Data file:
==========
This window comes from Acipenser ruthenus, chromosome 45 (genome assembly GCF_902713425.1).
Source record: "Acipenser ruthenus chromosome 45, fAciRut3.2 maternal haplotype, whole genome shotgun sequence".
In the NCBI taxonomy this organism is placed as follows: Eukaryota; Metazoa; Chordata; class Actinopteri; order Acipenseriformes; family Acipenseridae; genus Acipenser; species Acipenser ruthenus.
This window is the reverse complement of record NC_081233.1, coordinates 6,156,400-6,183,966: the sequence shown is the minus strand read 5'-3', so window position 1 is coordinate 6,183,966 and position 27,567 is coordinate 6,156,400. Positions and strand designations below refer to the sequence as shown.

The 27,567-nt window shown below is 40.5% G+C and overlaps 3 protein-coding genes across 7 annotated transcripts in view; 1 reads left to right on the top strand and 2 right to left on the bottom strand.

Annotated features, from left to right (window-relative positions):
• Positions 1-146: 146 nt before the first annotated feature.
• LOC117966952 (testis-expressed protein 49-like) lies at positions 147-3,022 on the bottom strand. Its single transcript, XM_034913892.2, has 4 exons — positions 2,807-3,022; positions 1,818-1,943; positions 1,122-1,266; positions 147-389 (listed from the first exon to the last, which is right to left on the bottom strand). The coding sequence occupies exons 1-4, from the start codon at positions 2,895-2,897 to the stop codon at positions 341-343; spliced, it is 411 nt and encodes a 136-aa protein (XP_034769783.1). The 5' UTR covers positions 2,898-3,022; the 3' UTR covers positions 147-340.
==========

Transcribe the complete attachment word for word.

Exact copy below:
This window comes from Acipenser ruthenus, chromosome 45 (genome assembly GCF_902713425.1).
Source record: "Acipenser ruthenus chromosome 45, fAciRut3.2 maternal haplotype, whole genome shotgun sequence".
In the NCBI taxonomy this organism is placed as follows: Eukaryota; Metazoa; Chordata; class Actinopteri; order Acipenseriformes; family Acipenseridae; genus Acipenser; species Acipenser ruthenus.
This window is the reverse complement of record NC_081233.1, coordinates 6,156,400-6,183,966: the sequence shown is the minus strand read 5'-3', so window position 1 is coordinate 6,183,966 and position 27,567 is coordinate 6,156,400. Positions and strand designations below refer to the sequence as shown.

The 27,567-nt window shown below is 40.5% G+C and overlaps 3 protein-coding genes across 7 annotated transcripts in view; 1 reads left to right on the top strand and 2 right to left on the bottom strand.

Annotated features, from left to right (window-relative positions):
• Positions 1-146: 146 nt before the first annotated feature.
• LOC117966952 (testis-expressed protein 49-like) lies at positions 147-3,022 on the bottom strand. Its single transcript, XM_034913892.2, has 4 exons — positions 2,807-3,022; positions 1,818-1,943; positions 1,122-1,266; positions 147-389 (listed from the first exon to the last, which is right to left on the bottom strand). The coding sequence occupies exons 1-4, from the start codon at positions 2,895-2,897 to the stop codon at positions 341-343; spliced, it is 411 nt and encodes a 136-aa protein (XP_034769783.1). The 5' UTR covers positions 2,898-3,022; the 3' UTR covers positions 147-340.